| canals (masculine plural noun) | /kano/

I have stopped believing that a simple calendar day can change anything. I have stopped making New Year’s resolutions. If I want to change something, I do it. I don’t care if it’s January 1st or July 15th. Like a child whose faith in Santa Claus diminishes as he ages, the magic of January 1st has started to fade for me as well.

I spent New Year’s in Amsterdam with one of my close friends. It was our second time visiting the city, so we had already toured the famous sites and museums. Instead, we spent our days riding bikes, visiting coffeeshops, cooking, and drinking beer. We spent New Year’s Eve wandering around the city by bike. He’s been riding bikes for years. Me? I would never describe myself as athletic or graceful, so bike-riding in a crowded city was overwhelming. Gripping handlebars and dodging tourists, we wove through traffic and cobblestone streets. I felt stupid for falling behind at red lights or sharp turns.

We were on our way home when I lost sight of my friend in the city center. It was dark and crowded, the streets swarming with people. Neon lights flashed and reflected on the canals’ black waters. According to Dutch tradition, people were setting off firecrackers in the streets. Intermittent explosions elicited screams and laughter. I couldn’t breathe. I stopped by the canal and wept. I couldn’t breathe. In times of crisis, I have the ability to think objectively, to find a solution. But my brain was stunted, and I couldn’t breathe. What was wrong with me? I usually love being surrounded by people. Dear God, I wish I could shirk these emotions like dew that slips from a flower petal. I wish I could not care, laugh, say, “Fuck it.” But that’s not me. That’s not me.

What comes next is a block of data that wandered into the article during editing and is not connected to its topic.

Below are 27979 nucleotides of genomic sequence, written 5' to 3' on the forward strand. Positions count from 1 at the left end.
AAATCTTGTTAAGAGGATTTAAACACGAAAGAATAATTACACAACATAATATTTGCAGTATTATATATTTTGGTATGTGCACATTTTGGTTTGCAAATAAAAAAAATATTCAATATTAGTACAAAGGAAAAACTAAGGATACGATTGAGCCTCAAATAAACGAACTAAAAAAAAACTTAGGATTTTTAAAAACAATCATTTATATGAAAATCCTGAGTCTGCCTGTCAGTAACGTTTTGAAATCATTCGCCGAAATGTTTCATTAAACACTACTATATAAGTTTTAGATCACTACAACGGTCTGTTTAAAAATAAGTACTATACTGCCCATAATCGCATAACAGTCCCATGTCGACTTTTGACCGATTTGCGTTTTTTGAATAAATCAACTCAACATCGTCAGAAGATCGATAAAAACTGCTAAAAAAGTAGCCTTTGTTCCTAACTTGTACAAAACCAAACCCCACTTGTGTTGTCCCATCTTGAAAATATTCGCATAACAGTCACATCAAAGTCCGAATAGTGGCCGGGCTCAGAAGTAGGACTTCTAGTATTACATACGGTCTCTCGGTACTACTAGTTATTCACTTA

My friend found me minutes later, calmed me, and we rode home. But not without me crashing into an angry Dutch couple and inciting hysterical laughter from a car full of drunken teenagers.

At midnight, we stood on our balcony. We wrapped ourselves in a blanket; my bare feet were cold against the concrete. Fireworks exploded all around us. No matter where we turned, the sky exploded with color. 2016 doesn’t feel different in any way. I am trying to find meaning where there isn’t any. Or perhaps I’m waiting, wishing for that one moment that will wake me up or swallow me whole.


About Gabriella

I'm a twenty-something insomniac with a caffeine addiction and chronic wanderlust. I recently graduated with my M.A. in French, and I've spent the past two years living and working as an English teacher in France. I now work as an English professor at a university in Lille, where my students are learning to never omit the Oxford comma.
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